Well, the method I was taught is to be used and is to be successful only when the horse is ready. At first, the horse has to respond to lower his head. Then, the ground is tapped with the crop, and light taps are applied to his lower legs, to encourage to paw the ground. From here, the horse should grasp the feeling that he has to lie down. Additinally, the body language of the human is downwards, too - looking on the ground, hands low, etc. When the horse gets the right feeling, he lies down. That's how Snickers was taught, and that's how many others were taught around here - no force, no pulling, no throwing to the ground or disbalancing by pulling legs in the air. However, if it is done not when the horse is ready or with too much energy in the cues, it can become dangerous, because I've seen horses acting up dangerously, even rearing, when it is asked incorrectly. Or just doing nothing at all, on the other hand, if the trainer isn't being clear enough. So I'm glad you're leaving this for later, when you and your horse have gained more experience. ;)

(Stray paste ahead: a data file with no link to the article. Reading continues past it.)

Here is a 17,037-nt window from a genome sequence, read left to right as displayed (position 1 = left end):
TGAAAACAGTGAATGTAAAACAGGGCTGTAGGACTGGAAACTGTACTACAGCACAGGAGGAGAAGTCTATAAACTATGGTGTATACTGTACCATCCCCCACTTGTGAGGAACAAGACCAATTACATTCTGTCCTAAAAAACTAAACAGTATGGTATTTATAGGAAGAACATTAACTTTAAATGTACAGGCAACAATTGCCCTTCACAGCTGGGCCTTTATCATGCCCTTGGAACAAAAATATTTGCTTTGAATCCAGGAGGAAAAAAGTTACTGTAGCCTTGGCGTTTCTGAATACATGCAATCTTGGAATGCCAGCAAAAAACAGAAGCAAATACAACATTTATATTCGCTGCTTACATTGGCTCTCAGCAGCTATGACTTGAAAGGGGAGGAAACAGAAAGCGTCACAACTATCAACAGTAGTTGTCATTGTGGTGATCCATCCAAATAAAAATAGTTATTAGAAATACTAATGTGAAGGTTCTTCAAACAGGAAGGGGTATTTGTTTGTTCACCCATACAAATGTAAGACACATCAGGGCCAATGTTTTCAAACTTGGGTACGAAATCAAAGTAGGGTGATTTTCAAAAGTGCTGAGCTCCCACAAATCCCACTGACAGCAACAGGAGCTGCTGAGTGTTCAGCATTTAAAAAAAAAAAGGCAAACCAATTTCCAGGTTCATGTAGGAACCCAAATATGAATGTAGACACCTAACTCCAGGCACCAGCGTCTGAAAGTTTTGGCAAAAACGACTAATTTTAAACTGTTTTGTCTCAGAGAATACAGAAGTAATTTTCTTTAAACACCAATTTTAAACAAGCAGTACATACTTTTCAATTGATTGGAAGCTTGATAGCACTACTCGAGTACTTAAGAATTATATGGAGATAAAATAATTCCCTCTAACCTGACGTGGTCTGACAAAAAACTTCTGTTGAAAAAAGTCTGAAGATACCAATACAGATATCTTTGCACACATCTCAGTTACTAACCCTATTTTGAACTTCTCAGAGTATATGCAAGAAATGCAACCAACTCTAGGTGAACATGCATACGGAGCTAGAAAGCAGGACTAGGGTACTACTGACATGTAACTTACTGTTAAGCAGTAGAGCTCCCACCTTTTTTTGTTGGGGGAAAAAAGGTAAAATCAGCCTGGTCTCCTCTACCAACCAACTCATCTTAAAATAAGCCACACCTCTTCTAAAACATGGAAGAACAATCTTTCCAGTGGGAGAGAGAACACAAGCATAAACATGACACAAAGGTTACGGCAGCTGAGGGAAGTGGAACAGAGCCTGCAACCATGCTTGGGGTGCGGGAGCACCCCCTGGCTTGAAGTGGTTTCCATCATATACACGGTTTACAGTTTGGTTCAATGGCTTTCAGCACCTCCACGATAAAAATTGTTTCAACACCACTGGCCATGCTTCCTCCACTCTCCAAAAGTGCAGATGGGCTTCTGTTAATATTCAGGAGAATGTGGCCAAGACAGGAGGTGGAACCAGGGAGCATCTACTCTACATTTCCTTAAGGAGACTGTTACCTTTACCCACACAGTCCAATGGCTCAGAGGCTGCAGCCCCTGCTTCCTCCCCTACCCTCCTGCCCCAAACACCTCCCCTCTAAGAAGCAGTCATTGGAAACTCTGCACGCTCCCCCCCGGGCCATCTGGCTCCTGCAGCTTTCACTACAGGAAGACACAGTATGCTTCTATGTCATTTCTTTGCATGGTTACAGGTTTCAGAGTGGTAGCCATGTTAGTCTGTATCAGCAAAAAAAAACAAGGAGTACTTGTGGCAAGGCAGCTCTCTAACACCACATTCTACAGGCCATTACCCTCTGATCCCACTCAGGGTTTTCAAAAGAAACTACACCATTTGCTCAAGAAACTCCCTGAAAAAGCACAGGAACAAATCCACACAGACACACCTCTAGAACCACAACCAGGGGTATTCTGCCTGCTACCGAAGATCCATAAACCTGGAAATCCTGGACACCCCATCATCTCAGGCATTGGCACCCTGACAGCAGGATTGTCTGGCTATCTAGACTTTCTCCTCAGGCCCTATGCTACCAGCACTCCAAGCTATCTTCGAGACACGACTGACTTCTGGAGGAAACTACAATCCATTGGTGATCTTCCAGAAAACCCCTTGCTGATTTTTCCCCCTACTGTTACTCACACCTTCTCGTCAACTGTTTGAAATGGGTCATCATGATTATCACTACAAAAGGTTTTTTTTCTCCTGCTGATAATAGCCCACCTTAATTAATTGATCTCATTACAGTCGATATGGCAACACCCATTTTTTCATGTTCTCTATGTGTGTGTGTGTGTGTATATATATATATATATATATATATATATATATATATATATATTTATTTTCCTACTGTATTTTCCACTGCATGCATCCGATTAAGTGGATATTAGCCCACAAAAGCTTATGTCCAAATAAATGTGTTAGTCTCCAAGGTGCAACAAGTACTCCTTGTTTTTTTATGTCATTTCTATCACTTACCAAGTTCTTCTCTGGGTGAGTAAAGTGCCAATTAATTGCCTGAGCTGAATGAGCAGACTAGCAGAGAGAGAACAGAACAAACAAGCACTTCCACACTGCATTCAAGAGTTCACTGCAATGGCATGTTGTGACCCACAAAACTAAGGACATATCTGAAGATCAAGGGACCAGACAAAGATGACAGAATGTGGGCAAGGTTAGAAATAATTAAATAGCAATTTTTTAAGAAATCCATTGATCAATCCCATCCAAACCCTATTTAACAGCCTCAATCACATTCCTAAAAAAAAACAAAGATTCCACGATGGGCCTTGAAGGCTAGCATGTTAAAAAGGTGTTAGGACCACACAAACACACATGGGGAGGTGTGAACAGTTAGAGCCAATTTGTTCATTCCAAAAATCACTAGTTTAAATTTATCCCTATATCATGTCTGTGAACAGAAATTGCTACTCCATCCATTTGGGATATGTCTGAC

Sitting comes from lying down. I think I described the process in one of the previous comments.
You can also teach your mare to hug you. Stand right by her shoulder and, using the lead rope attached to your rope halter, ask her lightly for lateral flexion, so that she "hugs" you with her neck. Praise her, and with every next time try to keep her like this for a couple more seconds, a treat can be used at his point, and a vocal command for when you will be trying this at liberty.